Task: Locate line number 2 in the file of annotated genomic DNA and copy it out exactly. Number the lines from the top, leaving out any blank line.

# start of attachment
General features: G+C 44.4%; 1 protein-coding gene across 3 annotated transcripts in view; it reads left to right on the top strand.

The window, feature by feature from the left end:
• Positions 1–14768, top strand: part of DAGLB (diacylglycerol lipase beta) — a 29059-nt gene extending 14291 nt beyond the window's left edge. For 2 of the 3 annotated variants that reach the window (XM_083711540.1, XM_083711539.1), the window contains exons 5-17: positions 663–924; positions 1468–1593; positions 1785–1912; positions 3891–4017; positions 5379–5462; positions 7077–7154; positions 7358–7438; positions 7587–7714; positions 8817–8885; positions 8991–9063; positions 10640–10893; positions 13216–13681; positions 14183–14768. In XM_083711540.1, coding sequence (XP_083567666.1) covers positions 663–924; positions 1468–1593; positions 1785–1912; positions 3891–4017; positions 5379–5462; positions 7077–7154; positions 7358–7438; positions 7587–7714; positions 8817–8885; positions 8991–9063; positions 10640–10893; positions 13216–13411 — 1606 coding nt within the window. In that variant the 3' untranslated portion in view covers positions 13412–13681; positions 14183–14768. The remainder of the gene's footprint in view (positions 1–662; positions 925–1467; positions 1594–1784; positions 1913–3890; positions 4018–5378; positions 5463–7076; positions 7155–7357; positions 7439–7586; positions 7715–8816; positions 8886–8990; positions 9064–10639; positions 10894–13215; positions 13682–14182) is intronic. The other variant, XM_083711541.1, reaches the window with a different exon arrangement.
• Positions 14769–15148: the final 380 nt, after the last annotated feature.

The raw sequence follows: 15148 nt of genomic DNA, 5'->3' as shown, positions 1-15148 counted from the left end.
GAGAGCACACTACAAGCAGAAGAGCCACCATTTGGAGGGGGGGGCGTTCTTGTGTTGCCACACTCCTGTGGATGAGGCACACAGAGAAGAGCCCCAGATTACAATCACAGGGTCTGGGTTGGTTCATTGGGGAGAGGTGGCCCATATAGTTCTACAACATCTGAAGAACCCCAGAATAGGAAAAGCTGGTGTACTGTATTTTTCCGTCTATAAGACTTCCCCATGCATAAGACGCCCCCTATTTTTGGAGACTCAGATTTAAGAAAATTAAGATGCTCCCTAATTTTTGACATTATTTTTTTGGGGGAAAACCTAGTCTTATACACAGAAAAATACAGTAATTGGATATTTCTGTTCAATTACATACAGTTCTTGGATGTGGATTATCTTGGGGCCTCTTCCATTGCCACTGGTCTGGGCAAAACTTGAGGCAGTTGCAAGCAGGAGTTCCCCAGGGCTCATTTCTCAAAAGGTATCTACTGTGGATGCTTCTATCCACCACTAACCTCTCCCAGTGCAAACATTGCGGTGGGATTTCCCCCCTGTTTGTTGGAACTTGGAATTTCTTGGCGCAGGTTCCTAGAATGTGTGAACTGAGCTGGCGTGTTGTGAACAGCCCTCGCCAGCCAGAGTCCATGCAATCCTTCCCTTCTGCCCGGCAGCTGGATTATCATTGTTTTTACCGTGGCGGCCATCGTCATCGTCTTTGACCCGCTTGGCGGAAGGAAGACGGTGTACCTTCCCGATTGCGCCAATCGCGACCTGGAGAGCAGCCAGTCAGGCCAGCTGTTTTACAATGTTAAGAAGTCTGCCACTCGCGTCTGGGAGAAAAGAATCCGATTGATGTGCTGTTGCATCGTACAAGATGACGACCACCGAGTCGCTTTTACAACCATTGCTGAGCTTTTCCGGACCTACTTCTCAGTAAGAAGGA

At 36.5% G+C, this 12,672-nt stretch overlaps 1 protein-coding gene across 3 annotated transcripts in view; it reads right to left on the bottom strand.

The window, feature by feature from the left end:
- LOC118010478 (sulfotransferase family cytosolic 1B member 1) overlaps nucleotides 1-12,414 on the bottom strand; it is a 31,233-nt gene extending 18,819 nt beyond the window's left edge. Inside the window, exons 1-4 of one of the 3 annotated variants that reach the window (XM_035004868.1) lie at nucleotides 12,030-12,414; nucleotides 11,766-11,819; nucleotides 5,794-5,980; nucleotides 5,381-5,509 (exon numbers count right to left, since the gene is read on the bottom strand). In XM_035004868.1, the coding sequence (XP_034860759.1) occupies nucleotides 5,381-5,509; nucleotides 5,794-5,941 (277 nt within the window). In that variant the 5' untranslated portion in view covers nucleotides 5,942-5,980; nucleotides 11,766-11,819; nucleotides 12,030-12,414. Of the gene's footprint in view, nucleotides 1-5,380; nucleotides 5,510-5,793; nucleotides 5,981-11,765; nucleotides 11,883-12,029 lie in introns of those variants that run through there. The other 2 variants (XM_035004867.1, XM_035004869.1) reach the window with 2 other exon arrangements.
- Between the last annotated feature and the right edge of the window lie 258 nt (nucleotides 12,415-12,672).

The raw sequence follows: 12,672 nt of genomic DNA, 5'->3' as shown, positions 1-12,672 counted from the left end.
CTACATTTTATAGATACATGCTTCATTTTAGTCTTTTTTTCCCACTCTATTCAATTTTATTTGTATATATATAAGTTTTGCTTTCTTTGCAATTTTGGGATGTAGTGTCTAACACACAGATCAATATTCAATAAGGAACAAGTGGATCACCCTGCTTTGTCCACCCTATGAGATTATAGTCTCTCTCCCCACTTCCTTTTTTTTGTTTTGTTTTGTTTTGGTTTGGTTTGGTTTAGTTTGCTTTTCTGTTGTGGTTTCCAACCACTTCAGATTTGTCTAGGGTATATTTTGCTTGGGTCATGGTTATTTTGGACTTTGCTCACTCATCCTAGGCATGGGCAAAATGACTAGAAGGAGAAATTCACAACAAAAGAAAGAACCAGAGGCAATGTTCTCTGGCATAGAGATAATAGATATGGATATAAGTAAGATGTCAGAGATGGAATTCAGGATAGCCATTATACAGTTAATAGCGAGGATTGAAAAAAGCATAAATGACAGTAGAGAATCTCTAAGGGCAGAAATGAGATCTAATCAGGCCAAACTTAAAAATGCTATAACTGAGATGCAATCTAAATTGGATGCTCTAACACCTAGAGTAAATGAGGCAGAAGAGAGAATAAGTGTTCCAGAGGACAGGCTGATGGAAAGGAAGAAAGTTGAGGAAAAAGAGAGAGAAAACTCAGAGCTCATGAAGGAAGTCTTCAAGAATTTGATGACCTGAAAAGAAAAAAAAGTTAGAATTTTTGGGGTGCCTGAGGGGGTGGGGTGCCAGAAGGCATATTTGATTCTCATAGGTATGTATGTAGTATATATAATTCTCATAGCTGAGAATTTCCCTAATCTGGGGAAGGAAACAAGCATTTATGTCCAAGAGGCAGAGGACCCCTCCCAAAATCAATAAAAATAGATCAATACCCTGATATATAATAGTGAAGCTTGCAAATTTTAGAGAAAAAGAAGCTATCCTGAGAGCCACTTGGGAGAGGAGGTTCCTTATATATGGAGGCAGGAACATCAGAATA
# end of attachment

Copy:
The window, feature by feature from the left end: